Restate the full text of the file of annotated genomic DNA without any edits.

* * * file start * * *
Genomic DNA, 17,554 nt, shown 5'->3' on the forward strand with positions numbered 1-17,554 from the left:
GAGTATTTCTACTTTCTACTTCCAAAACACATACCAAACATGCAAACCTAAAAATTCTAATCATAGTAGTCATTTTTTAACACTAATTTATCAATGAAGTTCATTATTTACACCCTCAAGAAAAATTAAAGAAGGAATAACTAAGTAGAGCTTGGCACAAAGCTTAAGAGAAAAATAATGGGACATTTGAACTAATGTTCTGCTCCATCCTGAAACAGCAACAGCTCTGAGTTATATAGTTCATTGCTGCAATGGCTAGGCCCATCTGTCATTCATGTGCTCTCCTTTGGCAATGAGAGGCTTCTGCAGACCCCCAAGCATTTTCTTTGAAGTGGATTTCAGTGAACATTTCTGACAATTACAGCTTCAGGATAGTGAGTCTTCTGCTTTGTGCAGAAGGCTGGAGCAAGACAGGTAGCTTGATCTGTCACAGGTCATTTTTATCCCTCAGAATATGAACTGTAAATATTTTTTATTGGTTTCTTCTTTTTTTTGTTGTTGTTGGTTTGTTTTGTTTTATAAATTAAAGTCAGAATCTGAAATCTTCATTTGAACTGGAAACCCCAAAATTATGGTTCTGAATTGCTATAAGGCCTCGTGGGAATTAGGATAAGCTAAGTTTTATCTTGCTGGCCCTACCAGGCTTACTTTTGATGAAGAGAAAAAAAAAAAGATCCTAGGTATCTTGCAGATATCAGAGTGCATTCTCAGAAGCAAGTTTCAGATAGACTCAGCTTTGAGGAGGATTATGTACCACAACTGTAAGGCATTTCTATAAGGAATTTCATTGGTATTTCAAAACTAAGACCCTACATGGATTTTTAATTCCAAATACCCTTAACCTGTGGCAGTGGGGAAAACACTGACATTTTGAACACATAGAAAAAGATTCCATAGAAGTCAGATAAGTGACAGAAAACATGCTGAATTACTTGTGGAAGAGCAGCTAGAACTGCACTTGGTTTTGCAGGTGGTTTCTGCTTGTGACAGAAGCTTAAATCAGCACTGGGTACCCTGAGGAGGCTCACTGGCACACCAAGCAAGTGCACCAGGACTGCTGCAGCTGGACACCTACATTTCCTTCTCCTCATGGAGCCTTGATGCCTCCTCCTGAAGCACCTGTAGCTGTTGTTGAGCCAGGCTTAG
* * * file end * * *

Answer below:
Genomic DNA, 17,554 nt, shown 5'->3' on the forward strand with positions numbered 1-17,554 from the left:
GAGTATTTCTACTTTCTACTTCCAAAACACATACCAAACATGCAAACCTAAAAATTCTAATCATAGTAGTCATTTTTTAACACTAATTTATCAATGAAGTTCATTATTTACACCCTCAAGAAAAATTAAAGAAGGAATAACTAAGTAGAGCTTGGCACAAAGCTTAAGAGAAAAATAATGGGACATTTGAACTAATGTTCTGCTCCATCCTGAAACAGCAACAGCTCTGAGTTATATAGTTCATTGCTGCAATGGCTAGGCCCATCTGTCATTCATGTGCTCTCCTTTGGCAATGAGAGGCTTCTGCAGACCCCCAAGCATTTTCTTTGAAGTGGATTTCAGTGAACATTTCTGACAATTACAGCTTCAGGATAGTGAGTCTTCTGCTTTGTGCAGAAGGCTGGAGCAAGACAGGTAGCTTGATCTGTCACAGGTCATTTTTATCCCTCAGAATATGAACTGTAAATATTTTTTATTGGTTTCTTCTTTTTTTTGTTGTTGTTGGTTTGTTTTGTTTTATAAATTAAAGTCAGAATCTGAAATCTTCATTTGAACTGGAAACCCCAAAATTATGGTTCTGAATTGCTATAAGGCCTCGTGGGAATTAGGATAAGCTAAGTTTTATCTTGCTGGCCCTACCAGGCTTACTTTTGATGAAGAGAAAAAAAAAAAGATCCTAGGTATCTTGCAGATATCAGAGTGCATTCTCAGAAGCAAGTTTCAGATAGACTCAGCTTTGAGGAGGATTATGTACCACAACTGTAAGGCATTTCTATAAGGAATTTCATTGGTATTTCAAAACTAAGACCCTACATGGATTTTTAATTCCAAATACCCTTAACCTGTGGCAGTGGGGAAAACACTGACATTTTGAACACATAGAAAAAGATTCCATAGAAGTCAGATAAGTGACAGAAAACATGCTGAATTACTTGTGGAAGAGCAGCTAGAACTGCACTTGGTTTTGCAGGTGGTTTCTGCTTGTGACAGAAGCTTAAATCAGCACTGGGTACCCTGAGGAGGCTCACTGGCACACCAAGCAAGTGCACCAGGACTGCTGCAGCTGGACACCTACATTTCCTTCTCCTCATGGAGCCTTGATGCCTCCTCCTGAAGCACCTGTAGCTGTTGTTGAGCCAGGCTTAG